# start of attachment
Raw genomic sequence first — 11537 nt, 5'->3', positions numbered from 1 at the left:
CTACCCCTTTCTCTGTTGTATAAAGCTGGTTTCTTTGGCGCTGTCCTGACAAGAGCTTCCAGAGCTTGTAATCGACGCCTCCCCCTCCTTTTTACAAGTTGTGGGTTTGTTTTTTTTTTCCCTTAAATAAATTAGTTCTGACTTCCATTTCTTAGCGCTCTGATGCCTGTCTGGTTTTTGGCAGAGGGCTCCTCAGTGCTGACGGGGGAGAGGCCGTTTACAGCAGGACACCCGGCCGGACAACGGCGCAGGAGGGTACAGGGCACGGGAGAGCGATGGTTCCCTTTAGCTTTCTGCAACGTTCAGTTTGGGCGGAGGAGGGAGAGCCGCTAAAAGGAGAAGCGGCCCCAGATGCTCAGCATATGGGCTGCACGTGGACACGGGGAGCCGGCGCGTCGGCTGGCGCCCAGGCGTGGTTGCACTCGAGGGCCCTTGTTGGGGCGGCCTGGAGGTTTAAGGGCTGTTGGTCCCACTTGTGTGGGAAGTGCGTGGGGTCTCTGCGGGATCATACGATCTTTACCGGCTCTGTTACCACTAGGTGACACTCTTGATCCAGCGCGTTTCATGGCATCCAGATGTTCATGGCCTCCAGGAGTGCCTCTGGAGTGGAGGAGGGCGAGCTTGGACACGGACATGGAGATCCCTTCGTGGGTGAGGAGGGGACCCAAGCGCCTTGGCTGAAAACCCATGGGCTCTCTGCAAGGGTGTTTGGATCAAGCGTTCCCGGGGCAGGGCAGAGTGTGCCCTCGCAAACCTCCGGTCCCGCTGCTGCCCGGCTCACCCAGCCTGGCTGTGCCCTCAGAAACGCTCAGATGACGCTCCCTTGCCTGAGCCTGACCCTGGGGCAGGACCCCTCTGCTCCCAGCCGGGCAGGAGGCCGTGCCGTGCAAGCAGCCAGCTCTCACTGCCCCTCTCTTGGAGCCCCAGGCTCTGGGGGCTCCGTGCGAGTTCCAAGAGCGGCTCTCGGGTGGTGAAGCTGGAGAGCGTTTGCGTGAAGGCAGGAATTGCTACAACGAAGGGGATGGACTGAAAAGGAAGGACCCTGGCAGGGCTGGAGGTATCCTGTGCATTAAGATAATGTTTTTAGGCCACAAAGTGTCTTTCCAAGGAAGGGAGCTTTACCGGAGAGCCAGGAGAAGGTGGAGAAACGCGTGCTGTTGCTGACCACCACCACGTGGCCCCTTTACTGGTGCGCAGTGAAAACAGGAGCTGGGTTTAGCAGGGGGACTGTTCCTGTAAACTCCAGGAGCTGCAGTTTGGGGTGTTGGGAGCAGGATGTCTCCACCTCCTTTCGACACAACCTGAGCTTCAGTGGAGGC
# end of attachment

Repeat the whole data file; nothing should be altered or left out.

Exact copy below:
Raw genomic sequence first — 11537 nt, 5'->3', positions numbered from 1 at the left:
CTACCCCTTTCTCTGTTGTATAAAGCTGGTTTCTTTGGCGCTGTCCTGACAAGAGCTTCCAGAGCTTGTAATCGACGCCTCCCCCTCCTTTTTACAAGTTGTGGGTTTGTTTTTTTTTTCCCTTAAATAAATTAGTTCTGACTTCCATTTCTTAGCGCTCTGATGCCTGTCTGGTTTTTGGCAGAGGGCTCCTCAGTGCTGACGGGGGAGAGGCCGTTTACAGCAGGACACCCGGCCGGACAACGGCGCAGGAGGGTACAGGGCACGGGAGAGCGATGGTTCCCTTTAGCTTTCTGCAACGTTCAGTTTGGGCGGAGGAGGGAGAGCCGCTAAAAGGAGAAGCGGCCCCAGATGCTCAGCATATGGGCTGCACGTGGACACGGGGAGCCGGCGCGTCGGCTGGCGCCCAGGCGTGGTTGCACTCGAGGGCCCTTGTTGGGGCGGCCTGGAGGTTTAAGGGCTGTTGGTCCCACTTGTGTGGGAAGTGCGTGGGGTCTCTGCGGGATCATACGATCTTTACCGGCTCTGTTACCACTAGGTGACACTCTTGATCCAGCGCGTTTCATGGCATCCAGATGTTCATGGCCTCCAGGAGTGCCTCTGGAGTGGAGGAGGGCGAGCTTGGACACGGACATGGAGATCCCTTCGTGGGTGAGGAGGGGACCCAAGCGCCTTGGCTGAAAACCCATGGGCTCTCTGCAAGGGTGTTTGGATCAAGCGTTCCCGGGGCAGGGCAGAGTGTGCCCTCGCAAACCTCCGGTCCCGCTGCTGCCCGGCTCACCCAGCCTGGCTGTGCCCTCAGAAACGCTCAGATGACGCTCCCTTGCCTGAGCCTGACCCTGGGGCAGGACCCCTCTGCTCCCAGCCGGGCAGGAGGCCGTGCCGTGCAAGCAGCCAGCTCTCACTGCCCCTCTCTTGGAGCCCCAGGCTCTGGGGGCTCCGTGCGAGTTCCAAGAGCGGCTCTCGGGTGGTGAAGCTGGAGAGCGTTTGCGTGAAGGCAGGAATTGCTACAACGAAGGGGATGGACTGAAAAGGAAGGACCCTGGCAGGGCTGGAGGTATCCTGTGCATTAAGATAATGTTTTTAGGCCACAAAGTGTCTTTCCAAGGAAGGGAGCTTTACCGGAGAGCCAGGAGAAGGTGGAGAAACGCGTGCTGTTGCTGACCACCACCACGTGGCCCCTTTACTGGTGCGCAGTGAAAACAGGAGCTGGGTTTAGCAGGGGGACTGTTCCTGTAAACTCCAGGAGCTGCAGTTTGGGGTGTTGGGAGCAGGATGTCTCCACCTCCTTTCGACACAACCTGAGCTTCAGTGGAGGC